You cross to a stone staircase which spirals upwards inside one tower. It is a hard hot climb, the tightness of the circles giddying. You hear the ring of footsteps ahead; you must catch up. Emerging onto one of the many tiny balconies, you pause for breath. The footsteps have stopped and nobody is in sight. Disappointment squeezes the air from your lungs. You lean on the stone balustrade high above the city, watch miniature people gliding across the paving stones like weevils. You pull back, fearful you might tip over — climb over — and fall fall fall …
Ceramic mosaic balls glint atop another spire. Looking across, you catch a glimpse of Marcus on a balcony — right hair, right height — and set off running: up, down, across the interconnecting passages within the system of spires, willing him to wait, to stay where he is until you can reach him. Then you are standing on the exact spot where he had been. And he is gone. You slide down the stone until you are in a squat against the wall, face in your hands.
You revisit Plaça Reial and Gaudi’s Casa Milà with its sweeping curves, mosaics and the switchback roof-walk between twisted chimneys that Marcus loved so much. You stop at the Olympic Stadium, too, walk out into the arena. But everywhere you find yourself alone among the crowd.
The final destination of the day is Parc Guéll. It is late afternoon and the sun edges towards the horizon. Below, the city lies in haze. Siesta is over and people stroll along the mosaic pathways arm in arm, hand in hand. Despondent, you climb the steps to the colonnaded loggia. A string quartet plays in the depths, the instruments enriched and the melody amplified by the acoustics of the space. You pause to listen, remembering how you had listened with Marcus. It had been a classical guitarist then; he had made the instrument sing. You had been close enough to hear the squeak of his fingers as they slid on the steel strings.
As you listen now to the quartet, you feel yourself starting to relax, as if a violinist were detensioning your strings. You climb the zigzag to the roof of the loggia, sit on one of Gaudi’s mosaic couches, looking out over the city while music flows around you.
The squeals and laughter of children draw your attention. They are splashing each other from a fountain bowl, and you think of Sarah and Marcus, and the rivalry you did your best to quell. These days it seems to have gone, so perhaps you were successful, and you are comforted.
The plaintive notes of a violin float upwards, a new piece has begun.
There had been strings that other day, back home: Bach’s ‘Requiem’, and Rodrigo’s ‘Concierto de Aranjuez’ — you chose them yourself. But you scarcely noticed on the day. The music was eclipsed by the sound of screaming metal in your head: a bicycle being dragged by an articulated truck, and the scrape of steel strings on bitumen. It had not been a close, slow day like this, but bone-cold and you were stuck in disbelief. Any moment, you thought, Marcus would walk in laughing and declare it all a joke.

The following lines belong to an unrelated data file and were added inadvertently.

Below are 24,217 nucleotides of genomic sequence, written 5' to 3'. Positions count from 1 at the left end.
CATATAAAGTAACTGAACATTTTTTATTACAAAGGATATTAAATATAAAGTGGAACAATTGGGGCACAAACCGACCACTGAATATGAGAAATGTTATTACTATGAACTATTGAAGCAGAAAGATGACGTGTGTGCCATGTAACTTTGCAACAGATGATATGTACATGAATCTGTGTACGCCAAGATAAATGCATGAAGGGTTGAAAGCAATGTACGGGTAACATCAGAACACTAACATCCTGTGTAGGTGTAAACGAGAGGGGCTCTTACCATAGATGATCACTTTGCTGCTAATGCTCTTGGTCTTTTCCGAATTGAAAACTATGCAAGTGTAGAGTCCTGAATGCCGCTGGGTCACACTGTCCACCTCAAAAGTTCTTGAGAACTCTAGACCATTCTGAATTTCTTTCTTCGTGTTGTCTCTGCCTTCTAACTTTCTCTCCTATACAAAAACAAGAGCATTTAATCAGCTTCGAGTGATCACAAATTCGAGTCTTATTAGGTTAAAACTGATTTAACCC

You waited for his reappearance. But after a while a space developed and became a gaping hole; even in your dreams his face blurred and you couldn’t quite reach him. Panic took hold. You were losing your Marcus. You had to find him again.
A breeze begins to stir and soon the sky will fill with fiery Renaissance tones. A solo guitar plays and the strains envelope you. You close your eyes against the sun and sense a change in your being: a loosening of brow, an upward pull at the corners of your mouth. Marcus is beside you. You see his fingers pick out the guitar rhythm on his thigh, his profile cut into the sky. You would swear you can smell him.
You burrow in your bag, pull out the cell-phone. It will still be early morning in New Zealand, but that doesn’t deter you.
‘Hello, Sarah. It’s me.’
‘Mum! Thank goodness. Are you all right?’
You smile through space to your daughter.
‘I’ve found him,’ you whisper.
A former psychiatrist and psychotherapist, Karen has been Fiction Editor of Takahe for the last five years. Her poetry and short fiction have been widely published within New Zealand, including in Landfall, Poetry New Zealand, Takahe, pending in JAAM and broadcast on radio; also Australian ezines Snorkel and Eclecticism and Interlitq (UK). Several anthologies contain her work. She is editor of the anthology Crest to Crest: Impressions of Canterbury, prose and poetry (Wily Publications, 2009) and her historical novel Past Perfect, published by Wily in 2010, has now been republished as an ebook by Interactive Publications, Brisbane (ipoz.biz/Titles/PastP.htm). Her book of poetry Night’s Glass Table was named the winner of the 2012 IP Picks Best First Book competition by Interactive Publications, Brisbane (ipoz.biz/Titles/NGT.htm)